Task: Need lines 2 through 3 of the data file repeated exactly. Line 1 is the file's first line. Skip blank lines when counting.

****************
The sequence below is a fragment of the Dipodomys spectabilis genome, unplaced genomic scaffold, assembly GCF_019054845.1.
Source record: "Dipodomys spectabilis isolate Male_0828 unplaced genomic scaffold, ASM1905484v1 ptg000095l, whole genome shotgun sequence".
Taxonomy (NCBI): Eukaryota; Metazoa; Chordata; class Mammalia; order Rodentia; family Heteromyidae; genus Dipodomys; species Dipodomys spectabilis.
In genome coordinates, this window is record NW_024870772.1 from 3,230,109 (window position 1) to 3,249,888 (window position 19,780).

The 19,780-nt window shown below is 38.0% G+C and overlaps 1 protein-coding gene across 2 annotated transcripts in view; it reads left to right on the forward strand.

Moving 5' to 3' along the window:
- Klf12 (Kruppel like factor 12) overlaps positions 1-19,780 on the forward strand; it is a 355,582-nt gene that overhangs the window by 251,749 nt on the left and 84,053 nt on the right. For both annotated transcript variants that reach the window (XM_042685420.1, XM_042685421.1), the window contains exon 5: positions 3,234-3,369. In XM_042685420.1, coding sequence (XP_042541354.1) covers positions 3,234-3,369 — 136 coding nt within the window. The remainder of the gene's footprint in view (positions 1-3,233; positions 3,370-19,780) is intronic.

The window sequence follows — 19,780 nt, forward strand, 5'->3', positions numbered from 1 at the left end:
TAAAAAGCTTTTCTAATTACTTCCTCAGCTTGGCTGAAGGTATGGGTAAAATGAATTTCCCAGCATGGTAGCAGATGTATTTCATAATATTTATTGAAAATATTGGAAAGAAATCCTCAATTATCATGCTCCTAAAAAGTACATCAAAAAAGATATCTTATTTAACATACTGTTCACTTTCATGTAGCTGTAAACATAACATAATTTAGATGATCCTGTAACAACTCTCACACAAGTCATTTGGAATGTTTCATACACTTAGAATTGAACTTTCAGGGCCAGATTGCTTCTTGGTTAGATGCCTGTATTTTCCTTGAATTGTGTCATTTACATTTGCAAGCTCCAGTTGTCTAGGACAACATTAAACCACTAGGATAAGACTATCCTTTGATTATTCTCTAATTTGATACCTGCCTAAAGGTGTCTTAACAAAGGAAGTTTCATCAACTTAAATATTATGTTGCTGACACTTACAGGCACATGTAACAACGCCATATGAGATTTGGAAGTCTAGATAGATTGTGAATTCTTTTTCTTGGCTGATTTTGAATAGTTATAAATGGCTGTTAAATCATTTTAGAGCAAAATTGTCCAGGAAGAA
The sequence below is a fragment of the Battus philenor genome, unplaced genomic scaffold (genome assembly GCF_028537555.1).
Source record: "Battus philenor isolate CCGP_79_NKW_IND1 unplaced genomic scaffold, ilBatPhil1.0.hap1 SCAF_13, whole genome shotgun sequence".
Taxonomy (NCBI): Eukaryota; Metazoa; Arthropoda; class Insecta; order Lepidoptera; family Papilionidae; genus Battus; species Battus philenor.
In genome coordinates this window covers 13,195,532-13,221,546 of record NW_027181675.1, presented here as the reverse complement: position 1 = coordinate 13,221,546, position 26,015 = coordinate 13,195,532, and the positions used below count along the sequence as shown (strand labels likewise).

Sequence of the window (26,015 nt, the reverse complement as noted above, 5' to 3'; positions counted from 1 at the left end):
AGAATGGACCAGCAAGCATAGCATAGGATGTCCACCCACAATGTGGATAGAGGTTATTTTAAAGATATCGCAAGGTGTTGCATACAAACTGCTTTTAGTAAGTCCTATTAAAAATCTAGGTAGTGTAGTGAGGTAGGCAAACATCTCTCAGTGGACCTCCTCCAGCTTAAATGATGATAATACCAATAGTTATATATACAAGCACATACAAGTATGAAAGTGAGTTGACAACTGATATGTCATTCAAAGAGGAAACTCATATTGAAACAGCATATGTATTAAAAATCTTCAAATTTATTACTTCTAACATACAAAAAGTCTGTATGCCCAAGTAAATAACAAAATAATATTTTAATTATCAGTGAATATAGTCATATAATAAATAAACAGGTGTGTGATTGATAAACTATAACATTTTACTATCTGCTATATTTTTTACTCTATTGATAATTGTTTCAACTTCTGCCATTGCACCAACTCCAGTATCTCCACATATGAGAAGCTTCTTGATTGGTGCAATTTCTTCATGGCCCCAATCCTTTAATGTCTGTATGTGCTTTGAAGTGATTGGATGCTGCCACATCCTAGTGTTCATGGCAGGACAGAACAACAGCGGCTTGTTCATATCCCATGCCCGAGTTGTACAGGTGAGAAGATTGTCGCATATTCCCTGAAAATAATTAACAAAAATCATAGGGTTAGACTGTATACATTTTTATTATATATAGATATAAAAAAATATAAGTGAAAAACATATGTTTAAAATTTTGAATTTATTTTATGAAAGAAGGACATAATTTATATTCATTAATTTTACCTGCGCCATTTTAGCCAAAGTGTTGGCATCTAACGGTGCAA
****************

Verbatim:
Source record: "Dipodomys spectabilis isolate Male_0828 unplaced genomic scaffold, ASM1905484v1 ptg000095l, whole genome shotgun sequence".
Taxonomy (NCBI): Eukaryota; Metazoa; Chordata; class Mammalia; order Rodentia; family Heteromyidae; genus Dipodomys; species Dipodomys spectabilis.